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U.S. justices say Allen Stanford victims can sue lawyers, brokers

By Lawrence Hurley WASHINGTON (Reuters) - Investors in Allen Stanford's $7 billion Ponzi scheme can sue to recoup losses from lawyers, insurance brokers and others who worked with the convicted swindler, the U.S. Supreme Court ruled on Wednesday. On a 7-2 vote, the court held that lawsuits filed in state courts can go forward. Stanford's fraud involved the sale of bogus certificates of deposit by his Antigua-based Stanford International Bank. He is serving a 110-year prison sentence.

Supreme Court allows investor lawsuits over Stanford Ponzi scheme to go forward

WASHINGTON - The Supreme Court ruled Wednesday that victims of former Texas tycoon R. Allen Stanford's massive Ponzi scheme can go forward with class-action lawsuits against the law firms, accountants and investment companies that allegedly aided the $7.2 billion fraud. The decision is a loss for firms that claimed federal securities law insulated them from state class-action lawsuits and sought to have the cases thrown out. But it offers another avenue for more than 21,000 of Stanford's bilked investors to try to recover their lost savings.

US top court says Stanford scam victims can sue lawyers, insurers

The US Supreme Court ruled Wednesday that class action suits can be filed against third parties linked to Allen Stanford's vast financial swindle, a decision that could have a major impact on victim compensation. In a seven to two decision, the high court ruled in favor of victims in Louisiana and Texas, who want to sue the legal firms, insurance companies and financial companies that they say enabled Stanford's Ponzi.

SEC battles with industry fund over Stanford victims' claims

By Sarah N. Lynch WASHINGTON (Reuters) - U.S. regulators sought to overturn a 2012 court ruling that prohibited victims of Allen Stanford's $7 billion Ponzi scheme from seeking compensation, in an unprecedented legal battle between the government and an industry-backed fund that protects investors.

US Supreme Court opens term with Stanford fraud case

The US Supreme Court returned from its three-month break Monday to hear arguments arising from Allen Stanford's multi-billion dollar fraud case, which could have major impact on victims' compensation. The court -- seen as increasingly business-friendly in recent years -- is to rule on whether Stanford's victims can be allowed to sue third parties such as law and insurance firms accused of enabling the Texan tycoon's scam.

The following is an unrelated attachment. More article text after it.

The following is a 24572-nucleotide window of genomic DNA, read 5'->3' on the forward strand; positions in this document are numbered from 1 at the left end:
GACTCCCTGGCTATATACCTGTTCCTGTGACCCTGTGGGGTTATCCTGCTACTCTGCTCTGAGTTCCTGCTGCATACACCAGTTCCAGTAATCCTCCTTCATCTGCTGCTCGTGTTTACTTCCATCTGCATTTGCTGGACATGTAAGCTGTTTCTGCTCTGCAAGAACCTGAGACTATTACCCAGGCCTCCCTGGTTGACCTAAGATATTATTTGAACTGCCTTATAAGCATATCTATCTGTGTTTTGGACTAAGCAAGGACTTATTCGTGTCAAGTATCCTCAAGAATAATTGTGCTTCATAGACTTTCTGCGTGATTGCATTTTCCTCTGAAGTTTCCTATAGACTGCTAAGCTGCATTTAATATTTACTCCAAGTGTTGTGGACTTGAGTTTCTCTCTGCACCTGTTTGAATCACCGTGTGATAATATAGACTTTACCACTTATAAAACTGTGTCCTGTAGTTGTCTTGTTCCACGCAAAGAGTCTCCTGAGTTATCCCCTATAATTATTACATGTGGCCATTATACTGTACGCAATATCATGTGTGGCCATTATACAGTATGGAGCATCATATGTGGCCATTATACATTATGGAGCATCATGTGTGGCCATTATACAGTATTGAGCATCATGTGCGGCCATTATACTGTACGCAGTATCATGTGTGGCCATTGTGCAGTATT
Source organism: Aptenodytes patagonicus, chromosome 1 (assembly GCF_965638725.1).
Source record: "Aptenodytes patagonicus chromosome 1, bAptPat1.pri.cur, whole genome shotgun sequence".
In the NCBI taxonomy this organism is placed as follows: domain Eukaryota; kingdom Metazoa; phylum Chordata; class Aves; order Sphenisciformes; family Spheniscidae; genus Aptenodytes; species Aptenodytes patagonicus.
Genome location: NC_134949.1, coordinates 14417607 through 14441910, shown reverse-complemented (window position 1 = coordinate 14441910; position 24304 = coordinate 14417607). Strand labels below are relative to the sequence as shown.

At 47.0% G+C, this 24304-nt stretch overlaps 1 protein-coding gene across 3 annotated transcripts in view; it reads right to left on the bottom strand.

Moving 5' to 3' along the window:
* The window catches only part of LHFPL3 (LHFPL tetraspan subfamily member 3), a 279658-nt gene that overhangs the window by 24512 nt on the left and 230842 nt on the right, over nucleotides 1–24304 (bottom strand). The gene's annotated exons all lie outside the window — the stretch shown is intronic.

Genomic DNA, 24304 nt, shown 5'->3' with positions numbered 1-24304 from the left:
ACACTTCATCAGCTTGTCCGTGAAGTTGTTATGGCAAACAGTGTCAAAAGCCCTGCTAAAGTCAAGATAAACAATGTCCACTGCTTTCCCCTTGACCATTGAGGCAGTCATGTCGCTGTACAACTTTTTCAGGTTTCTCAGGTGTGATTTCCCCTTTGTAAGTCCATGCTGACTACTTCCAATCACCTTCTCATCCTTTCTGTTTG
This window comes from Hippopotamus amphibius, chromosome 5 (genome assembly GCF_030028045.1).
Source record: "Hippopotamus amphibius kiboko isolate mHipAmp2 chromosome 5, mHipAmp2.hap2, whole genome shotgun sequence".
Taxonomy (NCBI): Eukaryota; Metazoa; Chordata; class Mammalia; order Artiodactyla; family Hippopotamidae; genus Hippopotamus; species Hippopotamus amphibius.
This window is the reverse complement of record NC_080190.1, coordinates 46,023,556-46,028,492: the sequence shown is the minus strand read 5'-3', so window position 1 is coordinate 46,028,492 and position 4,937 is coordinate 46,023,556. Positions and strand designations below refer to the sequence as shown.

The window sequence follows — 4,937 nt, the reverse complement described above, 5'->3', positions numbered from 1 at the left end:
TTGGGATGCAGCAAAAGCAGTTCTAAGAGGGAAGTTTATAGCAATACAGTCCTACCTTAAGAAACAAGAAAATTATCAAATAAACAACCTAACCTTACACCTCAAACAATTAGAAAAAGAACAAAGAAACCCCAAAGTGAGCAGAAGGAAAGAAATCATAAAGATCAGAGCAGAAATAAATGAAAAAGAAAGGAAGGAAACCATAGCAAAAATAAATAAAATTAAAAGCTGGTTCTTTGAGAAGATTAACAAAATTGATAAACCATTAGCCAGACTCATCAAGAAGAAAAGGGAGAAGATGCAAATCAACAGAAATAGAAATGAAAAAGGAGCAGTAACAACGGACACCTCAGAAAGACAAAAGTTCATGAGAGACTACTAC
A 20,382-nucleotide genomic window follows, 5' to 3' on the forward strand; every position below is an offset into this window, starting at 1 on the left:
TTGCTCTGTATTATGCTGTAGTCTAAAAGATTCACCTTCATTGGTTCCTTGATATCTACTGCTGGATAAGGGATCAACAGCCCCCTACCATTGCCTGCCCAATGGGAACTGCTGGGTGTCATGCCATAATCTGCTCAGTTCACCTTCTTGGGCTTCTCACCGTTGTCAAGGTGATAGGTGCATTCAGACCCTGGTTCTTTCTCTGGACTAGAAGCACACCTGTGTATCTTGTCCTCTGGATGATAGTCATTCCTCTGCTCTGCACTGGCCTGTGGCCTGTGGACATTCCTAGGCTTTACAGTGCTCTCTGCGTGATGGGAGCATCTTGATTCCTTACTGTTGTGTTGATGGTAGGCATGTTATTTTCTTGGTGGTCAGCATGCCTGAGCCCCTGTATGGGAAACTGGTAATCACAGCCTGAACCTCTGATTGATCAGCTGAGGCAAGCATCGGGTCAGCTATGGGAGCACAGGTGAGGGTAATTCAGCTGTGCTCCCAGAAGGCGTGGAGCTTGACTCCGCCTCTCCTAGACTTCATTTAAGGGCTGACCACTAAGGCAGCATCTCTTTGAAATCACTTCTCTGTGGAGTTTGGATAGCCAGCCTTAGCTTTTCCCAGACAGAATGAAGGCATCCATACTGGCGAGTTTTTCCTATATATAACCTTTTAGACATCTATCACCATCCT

US Supreme Court opens term with Stanford scam case

The US Supreme Court returned from its three-month break Monday to hear arguments in the Allen Stanford scam case, which could have major impact on victims' compensation. The high court is immediately tackling one of the many financial matters on its docket this term, which lasts through early 2014. The case concerns investors in the US states of Louisiana and Texas which claim the right to a class-action lawsuit against law firms, insurance companies and financial firms that they say enabled Stanford and his scam.

Correction: Stanford-Recovering Losses story

HOUSTON - In a Sept. 3 story about the repayment of money to swindled investors in former tycoon R. Allen Stanford's Ponzi scheme, The Associated Press erroneously reported that David Arlington, an attorney for the U.S. court-appointed receiver, said an initial amount of about $1 million would be disbursed within the next few months. Arlington said most of that amount has already gone out, and that most of the remaining $55 million that was approved for disbursement would likely go out in the next few months. A corrected version of the story is below:

SEC judge rules Stanford executives are liable for fraud

By Sarah N. Lynch WASHINGTON (Reuters) - In a victory for federal regulators, an administrative judge has found three former executives who worked for Allen Stanford's now-defunct brokerage liable for fraud and said they should banned from the industry. The ruling comes more than a year after Stanford was sentenced to 110 years in prison for bilking investors through a Ponzi scheme with fraudulent certificates of deposit issued by Stanford International Bank, his bank in Antigua.

U.S. high court to hear law firm appeals in Allen Stanford case

* Law firms sued over representation of Allen Stanford * Ponzi schemer sentenced to 110 years prison By Terry Baynes and Jonathan Stempel Jan 18 (Reuters) - The U.S. Supreme Court on Friday accepted appeals by law firms that once represented convicted swindler Allen Stanford and were trying to avoid lawsuits by victims seeking to recoup losses from his $7 billion Ponzi scheme.
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